MLB 15: The Show Initial Impressions

Posted April 2nd, 2015 at 3:15 pm


Expectations for MLB 15: The Show were high heading into release, and justifiably so, as the series is arguably the most consistent in all of sports gaming. It was easy to anticipate what would be great about the game and know what likely wouldn’t be up to par. That allows for a high level of confidence in buying from those interested in the product.

For the most part those expectations have been precisely met. MLB 15 is a fantastic game that has improved on its strengths but done little with its weaknesses. 

The digital launch of the game went much smoother than last year when the game was delayed reaching the store for download. The process was considerably smoother thanks to the ability to pre-load. The game then unlocked at midnight eastern and was ready to play immediately in its entirety. Those who bought physical copies were met by a limited demo while the game was installing. In similar fashion to NBA 2K15 they found themselves stuck in that for hours without an indication of why that was (because it had yet to complete its installation).

The first thing I did in game was to migrate my saves from MLB 14 to MLB 15. The process was super simple and went off without a hitch. For those coming from PS4 last year the game scours the hard drive for the saves. Anyone that desires carrying over progress from the PS3 or Vita have to make sure to use the Cloud Saves feature.


Gameplay and graphics will be familiar to anyone who played the game last year, or even going back further, but that doesn’t mean they haven’t progressed. Framerate problems have been cleared up and player movement feels more responsive and realistic. The new Directional Hitting makes for a good option to consider at the plate. I’ve enjoyed using it so far even though production has yet to follow. Those struggling to hit may want to try changing the hitting camera. Each one offers advantages and disadvantages in reading pitches and judging timing. Graphically the game looks great and improvements to lighting are well worth noting.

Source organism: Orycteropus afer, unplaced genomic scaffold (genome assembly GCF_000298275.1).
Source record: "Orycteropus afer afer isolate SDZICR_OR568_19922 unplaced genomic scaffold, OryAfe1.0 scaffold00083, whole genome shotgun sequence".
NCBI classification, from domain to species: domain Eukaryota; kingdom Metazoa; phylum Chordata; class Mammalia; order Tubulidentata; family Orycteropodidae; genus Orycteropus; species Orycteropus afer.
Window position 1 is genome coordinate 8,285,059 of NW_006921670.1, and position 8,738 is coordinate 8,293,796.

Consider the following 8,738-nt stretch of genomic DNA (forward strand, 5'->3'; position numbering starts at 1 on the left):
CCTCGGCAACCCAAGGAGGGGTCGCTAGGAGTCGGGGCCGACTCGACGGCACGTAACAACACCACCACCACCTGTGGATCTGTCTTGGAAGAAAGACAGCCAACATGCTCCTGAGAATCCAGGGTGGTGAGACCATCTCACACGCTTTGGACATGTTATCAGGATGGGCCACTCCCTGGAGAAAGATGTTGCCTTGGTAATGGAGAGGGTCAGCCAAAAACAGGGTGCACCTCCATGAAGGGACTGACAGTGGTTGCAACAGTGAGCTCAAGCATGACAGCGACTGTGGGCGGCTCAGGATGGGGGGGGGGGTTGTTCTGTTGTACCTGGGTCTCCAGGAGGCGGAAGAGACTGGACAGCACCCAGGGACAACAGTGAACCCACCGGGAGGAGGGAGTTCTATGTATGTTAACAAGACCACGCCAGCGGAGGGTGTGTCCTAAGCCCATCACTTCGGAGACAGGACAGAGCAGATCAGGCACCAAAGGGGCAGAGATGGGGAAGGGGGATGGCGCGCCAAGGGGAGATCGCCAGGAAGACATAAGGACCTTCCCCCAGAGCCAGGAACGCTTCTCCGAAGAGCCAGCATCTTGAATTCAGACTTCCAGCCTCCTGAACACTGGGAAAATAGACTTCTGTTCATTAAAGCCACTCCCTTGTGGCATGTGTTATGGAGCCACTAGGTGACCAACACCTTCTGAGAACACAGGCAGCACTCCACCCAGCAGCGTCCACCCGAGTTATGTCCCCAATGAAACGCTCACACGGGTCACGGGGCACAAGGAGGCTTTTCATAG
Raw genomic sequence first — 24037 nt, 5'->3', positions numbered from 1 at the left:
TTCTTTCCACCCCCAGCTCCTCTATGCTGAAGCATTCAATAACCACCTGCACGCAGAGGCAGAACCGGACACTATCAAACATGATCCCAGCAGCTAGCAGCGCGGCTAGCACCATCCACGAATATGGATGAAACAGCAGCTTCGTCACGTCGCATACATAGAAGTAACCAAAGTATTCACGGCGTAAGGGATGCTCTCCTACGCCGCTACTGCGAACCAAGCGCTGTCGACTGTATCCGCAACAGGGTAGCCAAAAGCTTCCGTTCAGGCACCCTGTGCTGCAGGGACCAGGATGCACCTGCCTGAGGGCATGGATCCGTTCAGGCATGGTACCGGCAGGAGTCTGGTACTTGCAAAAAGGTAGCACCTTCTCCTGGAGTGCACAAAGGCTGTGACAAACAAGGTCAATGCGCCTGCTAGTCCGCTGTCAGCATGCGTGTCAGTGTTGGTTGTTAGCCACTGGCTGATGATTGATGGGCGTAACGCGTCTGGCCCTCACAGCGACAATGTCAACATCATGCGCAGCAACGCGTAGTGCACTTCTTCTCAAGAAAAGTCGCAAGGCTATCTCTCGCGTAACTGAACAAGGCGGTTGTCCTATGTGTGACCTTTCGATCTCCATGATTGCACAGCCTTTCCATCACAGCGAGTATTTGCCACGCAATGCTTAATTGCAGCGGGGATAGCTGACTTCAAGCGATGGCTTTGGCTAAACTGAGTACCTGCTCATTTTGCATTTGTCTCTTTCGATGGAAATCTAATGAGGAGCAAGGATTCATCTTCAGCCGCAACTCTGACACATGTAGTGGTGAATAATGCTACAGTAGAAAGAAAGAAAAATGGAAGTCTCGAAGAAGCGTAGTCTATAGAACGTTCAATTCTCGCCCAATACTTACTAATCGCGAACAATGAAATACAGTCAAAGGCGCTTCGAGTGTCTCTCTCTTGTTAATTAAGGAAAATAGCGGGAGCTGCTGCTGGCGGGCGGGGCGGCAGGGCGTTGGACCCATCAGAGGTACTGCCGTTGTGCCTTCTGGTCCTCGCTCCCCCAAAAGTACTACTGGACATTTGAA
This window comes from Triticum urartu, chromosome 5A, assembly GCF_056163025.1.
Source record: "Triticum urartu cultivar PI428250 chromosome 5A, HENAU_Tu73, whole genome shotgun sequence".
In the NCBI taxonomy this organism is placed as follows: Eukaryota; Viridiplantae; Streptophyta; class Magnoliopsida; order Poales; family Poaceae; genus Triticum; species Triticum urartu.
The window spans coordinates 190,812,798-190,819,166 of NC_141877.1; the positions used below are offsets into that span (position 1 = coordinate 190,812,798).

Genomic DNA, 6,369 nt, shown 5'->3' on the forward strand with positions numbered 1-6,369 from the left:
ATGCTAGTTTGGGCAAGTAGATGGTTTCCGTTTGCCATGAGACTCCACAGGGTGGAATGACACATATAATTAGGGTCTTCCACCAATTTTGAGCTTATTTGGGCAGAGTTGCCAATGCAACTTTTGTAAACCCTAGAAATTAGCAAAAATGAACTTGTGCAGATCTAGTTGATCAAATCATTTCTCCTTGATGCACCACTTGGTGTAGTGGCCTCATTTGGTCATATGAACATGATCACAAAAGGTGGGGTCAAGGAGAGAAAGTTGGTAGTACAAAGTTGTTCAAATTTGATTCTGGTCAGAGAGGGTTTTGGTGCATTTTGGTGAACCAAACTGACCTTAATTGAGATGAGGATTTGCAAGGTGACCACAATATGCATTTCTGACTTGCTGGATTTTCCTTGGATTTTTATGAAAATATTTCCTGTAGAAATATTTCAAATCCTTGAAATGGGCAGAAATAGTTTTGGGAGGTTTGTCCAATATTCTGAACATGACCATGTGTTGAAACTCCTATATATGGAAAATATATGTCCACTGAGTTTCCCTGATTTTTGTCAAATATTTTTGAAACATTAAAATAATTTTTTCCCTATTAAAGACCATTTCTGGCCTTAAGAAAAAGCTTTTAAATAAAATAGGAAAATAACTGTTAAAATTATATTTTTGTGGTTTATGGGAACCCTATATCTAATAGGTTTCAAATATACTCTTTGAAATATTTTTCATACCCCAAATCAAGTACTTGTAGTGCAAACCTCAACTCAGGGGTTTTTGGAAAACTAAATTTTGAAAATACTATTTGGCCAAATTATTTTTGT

The Show is known for its attention to detail and authenticity, but there are a few things that immediately appear somewhat opposed to that. The biggest is with the equipment that can be assigned to players in Road to the Show and Diamond Dynasty that boost their ratings. It’s somewhat understandable to assign boosts to licensed equipment but things like chewing gum, candles, having a sleeping companion, and four leaf clovers are a little more questionable. Ultimately if it’s looked at as just a fun thing that’s fine, but people who value realism may not like the implications of equipment and rituals having “powers”.

Road to the Show is essentially a copy of last year with the only exception being the ability to assign that equipment to players. Franchise mode is similar also but now incorporates sponsorships which go towards building a bigger budget for the team, includes an option to have contracts for General Managers, adds in a mediocre radio show while in the menus, and legends can be turned on to make them available in the free agent pool.

Baseball fans, and certainly those that play The Show religiously, will always be able to identify things from watching real games that didn’t make the translation to the video game. As a fan of the Mariners several of them stood out immediately. Fernando Rodney doesn’t do the arrow celebration after a save, his hat isn’t crooked, the fantastic new Sunday uniforms are missing, Safeco Field’s roof doesn’t close, and there’s no King’s Court for Felix Hernandez starts. Surely there are things similar to those missing from every team and that’s the next level of authenticity for The Show to work on achieving.

One disappointment so far is with the lack of emotion and personality that was promoted for the product. Very few instances of this have been witnessed. The crowd seems to be enhanced, especially in the postseason with the towels back after not making it in last year, but for the most part the players all seem to act the same. Maybe some instances will be found as the game is played more but I would have expected to witness more of it by now.


While SCEA has worked on making the great qualities of The Show even better they’ve let the troubled aspects linger. Commentary desperately needs to be rebooted – there’s really no question about that – and Online Play is still unreliable. Online seems to have improved in terms of performance as lag isn’t affecting timing and the result has been better hitting averages and fewer strikeouts. Despite that crashes to the dashboard and opponents seeing different things happen on screen remain serious problems that need attention.

Loading times have been improved significantly and that benefits everyone who spends any time in the game. Diamond Dynasty though seems plagued by slow server response making navigation and tasks tedious to complete when server errors aren’t booting you out of the mode completely. Conceptually the changes to Diamond Dynasty represent a move in the right direction however it still feels somewhat overwhelming for beginners. Getting bonus stuff through Universal Rewards is a great idea that promotes playing the game more, even every 9 day stretch of signing into MLB 15 will get you a free pack, but then there’s the marketplace where it would cost you $616 to buy this one Brooks Robinson card!

There’s much more to dig into with MLB 15: The Show. Look for the complete Hits & Misses review to go up on Monday! Until then make sure to check out the two Press Row Hangout shows discussing the game (Day One ImpressionsDay Two Impressions).